Martha Stewart definitely does not live at my house, and neither does Miss Pinterest. We don’t have any picture-perfect fall decorations around here. In fact, I dragged Bob, our half-dead ficus, in from the balcony to my living room to be this year’s Thanksgiving tree. I figure Bob may not make it through the winter, but at least he’ll have his moment of glory at Thanksgiving.
Each November, I take joy in remembering God’s blessings and counting His gifts.
Have you ever noticed that every day brings both blessings and trials? Your heart sings as you listen to worship music on the early morning walking trail, but then your car breaks down on the way to work. You smile when your daughter brings you a peanut butter cookie she baked, but then you notice the sticky mess on the kitchen floor.
Proverbs has a good word about this:
Timeline of Trouble or Feast of Blessing?
What determines whether we experience life as a timeline of trouble or a feast of blessing? Maybe more than anything it’s our focus? Trials always abound: that snarky memorandum at work, the dog mess you step in at the park, or the phone call bringing bad news. Most days also bring bountiful blessings: morning coffee, a good book, a kiss, or the satisfaction of a job well done.
But maybe I pay less attention to small miracles because I’m too busy griping, fretting, and magnifying in my mind the worst parts of my day.
I don’t mean to sound like Pollyanna, but I’ve noticed constantly focusing on my trials makes them weigh even more heavily. Yet choosing to count my blessings creates a greater sense of abundance. If I wait for troubles to end so I can learn contentment, I might as well give up.
Adversity seems to stick around. I bet you’ve noticed it hanging around you too?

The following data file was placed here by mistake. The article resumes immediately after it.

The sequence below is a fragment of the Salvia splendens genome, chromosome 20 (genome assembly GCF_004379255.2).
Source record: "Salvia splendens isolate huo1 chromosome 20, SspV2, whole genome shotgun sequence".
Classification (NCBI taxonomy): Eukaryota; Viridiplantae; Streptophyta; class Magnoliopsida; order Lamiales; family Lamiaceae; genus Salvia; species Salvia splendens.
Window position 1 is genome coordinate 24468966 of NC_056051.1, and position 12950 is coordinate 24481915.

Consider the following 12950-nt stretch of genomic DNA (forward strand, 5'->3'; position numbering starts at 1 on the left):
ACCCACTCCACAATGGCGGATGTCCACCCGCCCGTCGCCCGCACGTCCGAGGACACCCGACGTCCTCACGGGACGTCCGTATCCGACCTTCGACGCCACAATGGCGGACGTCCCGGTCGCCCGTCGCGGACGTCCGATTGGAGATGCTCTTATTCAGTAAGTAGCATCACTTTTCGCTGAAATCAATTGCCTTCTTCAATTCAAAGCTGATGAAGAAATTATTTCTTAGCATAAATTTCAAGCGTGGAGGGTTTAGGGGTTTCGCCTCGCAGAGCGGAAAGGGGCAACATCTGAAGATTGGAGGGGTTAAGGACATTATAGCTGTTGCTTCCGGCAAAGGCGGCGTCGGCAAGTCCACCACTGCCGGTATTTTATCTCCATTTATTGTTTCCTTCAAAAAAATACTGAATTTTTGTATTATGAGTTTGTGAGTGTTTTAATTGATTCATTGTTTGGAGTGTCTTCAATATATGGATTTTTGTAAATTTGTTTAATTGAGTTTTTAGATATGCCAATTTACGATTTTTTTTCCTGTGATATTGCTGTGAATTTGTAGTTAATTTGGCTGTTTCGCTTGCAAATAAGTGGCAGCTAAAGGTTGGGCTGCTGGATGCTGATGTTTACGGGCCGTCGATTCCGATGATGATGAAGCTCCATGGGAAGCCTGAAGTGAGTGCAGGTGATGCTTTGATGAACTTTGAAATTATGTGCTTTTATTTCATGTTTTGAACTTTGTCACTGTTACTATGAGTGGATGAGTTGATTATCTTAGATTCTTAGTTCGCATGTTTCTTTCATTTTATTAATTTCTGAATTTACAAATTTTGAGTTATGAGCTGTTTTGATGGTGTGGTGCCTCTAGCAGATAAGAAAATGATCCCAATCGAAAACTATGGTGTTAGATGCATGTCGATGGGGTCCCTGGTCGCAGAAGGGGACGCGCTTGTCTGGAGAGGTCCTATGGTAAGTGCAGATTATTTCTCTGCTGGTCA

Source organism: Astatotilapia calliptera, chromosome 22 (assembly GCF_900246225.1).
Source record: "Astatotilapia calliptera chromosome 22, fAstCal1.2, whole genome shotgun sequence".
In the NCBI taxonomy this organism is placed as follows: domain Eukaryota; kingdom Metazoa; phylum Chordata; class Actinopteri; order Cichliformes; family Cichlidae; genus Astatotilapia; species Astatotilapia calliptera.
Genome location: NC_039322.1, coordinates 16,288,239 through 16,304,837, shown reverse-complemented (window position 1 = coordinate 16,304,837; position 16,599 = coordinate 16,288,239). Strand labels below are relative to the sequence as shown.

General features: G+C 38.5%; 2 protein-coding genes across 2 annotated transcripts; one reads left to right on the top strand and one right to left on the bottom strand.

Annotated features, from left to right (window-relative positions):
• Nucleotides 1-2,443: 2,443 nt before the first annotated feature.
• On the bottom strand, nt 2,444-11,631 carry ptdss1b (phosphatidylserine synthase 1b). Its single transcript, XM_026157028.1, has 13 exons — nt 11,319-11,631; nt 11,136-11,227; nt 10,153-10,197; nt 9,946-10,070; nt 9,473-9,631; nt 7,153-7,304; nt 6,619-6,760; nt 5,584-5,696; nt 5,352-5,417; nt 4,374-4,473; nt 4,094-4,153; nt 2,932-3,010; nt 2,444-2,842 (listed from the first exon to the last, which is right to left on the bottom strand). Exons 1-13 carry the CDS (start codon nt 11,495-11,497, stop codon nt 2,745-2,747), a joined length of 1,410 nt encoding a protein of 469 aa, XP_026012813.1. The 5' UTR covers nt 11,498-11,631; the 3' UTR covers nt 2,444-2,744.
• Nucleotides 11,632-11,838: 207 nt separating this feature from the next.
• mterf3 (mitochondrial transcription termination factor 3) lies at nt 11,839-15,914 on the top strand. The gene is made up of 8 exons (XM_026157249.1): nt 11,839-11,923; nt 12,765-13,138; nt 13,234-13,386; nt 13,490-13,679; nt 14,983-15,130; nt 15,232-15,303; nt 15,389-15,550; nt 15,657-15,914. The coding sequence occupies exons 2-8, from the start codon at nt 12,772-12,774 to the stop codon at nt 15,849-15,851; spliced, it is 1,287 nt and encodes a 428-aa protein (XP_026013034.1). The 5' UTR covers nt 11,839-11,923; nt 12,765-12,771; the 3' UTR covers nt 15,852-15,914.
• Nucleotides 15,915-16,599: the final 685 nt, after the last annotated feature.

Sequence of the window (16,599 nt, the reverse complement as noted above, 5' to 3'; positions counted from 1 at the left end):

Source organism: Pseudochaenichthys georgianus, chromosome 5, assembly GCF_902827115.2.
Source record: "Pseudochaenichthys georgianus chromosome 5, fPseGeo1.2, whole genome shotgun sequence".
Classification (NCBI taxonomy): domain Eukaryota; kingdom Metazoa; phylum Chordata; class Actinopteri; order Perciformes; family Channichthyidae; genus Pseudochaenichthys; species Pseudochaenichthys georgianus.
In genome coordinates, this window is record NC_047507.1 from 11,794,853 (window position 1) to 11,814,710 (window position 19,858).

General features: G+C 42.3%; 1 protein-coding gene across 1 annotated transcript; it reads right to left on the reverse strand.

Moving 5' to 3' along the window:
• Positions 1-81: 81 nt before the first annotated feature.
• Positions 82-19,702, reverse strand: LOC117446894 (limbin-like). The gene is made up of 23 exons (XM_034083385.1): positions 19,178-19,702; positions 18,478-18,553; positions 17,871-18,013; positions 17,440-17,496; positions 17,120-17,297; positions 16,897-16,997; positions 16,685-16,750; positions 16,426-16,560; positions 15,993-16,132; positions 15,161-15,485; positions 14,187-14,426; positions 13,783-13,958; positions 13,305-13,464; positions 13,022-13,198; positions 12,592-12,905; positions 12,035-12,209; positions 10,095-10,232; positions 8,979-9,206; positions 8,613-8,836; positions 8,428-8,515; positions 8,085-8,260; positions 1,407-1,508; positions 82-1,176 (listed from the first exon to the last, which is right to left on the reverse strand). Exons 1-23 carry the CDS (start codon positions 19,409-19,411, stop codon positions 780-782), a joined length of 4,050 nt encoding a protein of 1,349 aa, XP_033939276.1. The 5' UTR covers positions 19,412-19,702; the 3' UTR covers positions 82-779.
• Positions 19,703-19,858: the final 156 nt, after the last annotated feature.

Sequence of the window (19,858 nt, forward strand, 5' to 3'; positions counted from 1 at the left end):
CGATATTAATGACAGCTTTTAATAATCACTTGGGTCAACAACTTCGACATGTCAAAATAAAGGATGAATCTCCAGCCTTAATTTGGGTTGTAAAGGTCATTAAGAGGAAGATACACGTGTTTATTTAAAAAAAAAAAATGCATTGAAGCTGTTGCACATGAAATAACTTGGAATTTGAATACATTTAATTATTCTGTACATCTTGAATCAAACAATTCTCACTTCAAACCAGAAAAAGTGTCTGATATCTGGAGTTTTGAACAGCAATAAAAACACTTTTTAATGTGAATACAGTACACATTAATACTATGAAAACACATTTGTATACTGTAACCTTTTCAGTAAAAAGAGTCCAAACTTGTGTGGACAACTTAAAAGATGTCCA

In recent years, it seems that by November, I need Thanksgiving more than ever because by then often the challenges of the year have knocked the gratitude right out of me. I let distressing circumstances poison my perspective and prevent me from seeing God’s goodness, which really does abound far beyond my light and momentary troubles.
But Come November, I come back to gratitude.
I repent for my lack of thanks, and I ask for open eyes to see my life as a continual feast of blessings. I ask for grace to count His kindnesses.
To cultivate a more joyful perspective, I’ve taken up my 1000 Gifts list again. Every day in November I’m listing five things I’m grateful for. Intentionally giving thanks for gifts like these lifts my spirit:
- A sunny November morning
- Lentil soup with fresh mint for lunch
- Hysterical laughter while belting out “Respect” along with my kids and Aretha Franklin.
- Family game of Monopoly
Will you join me from now until Thanksgiving? How about giving thanks for five things each day?
Let’s glory in God’s grace and count His kindnesses rather than meditate on our misfortunes.
Now it’s your turn. How do you cultivate a thankful attitude? What’s one thing you’re grateful for?
Re-edited from my archives.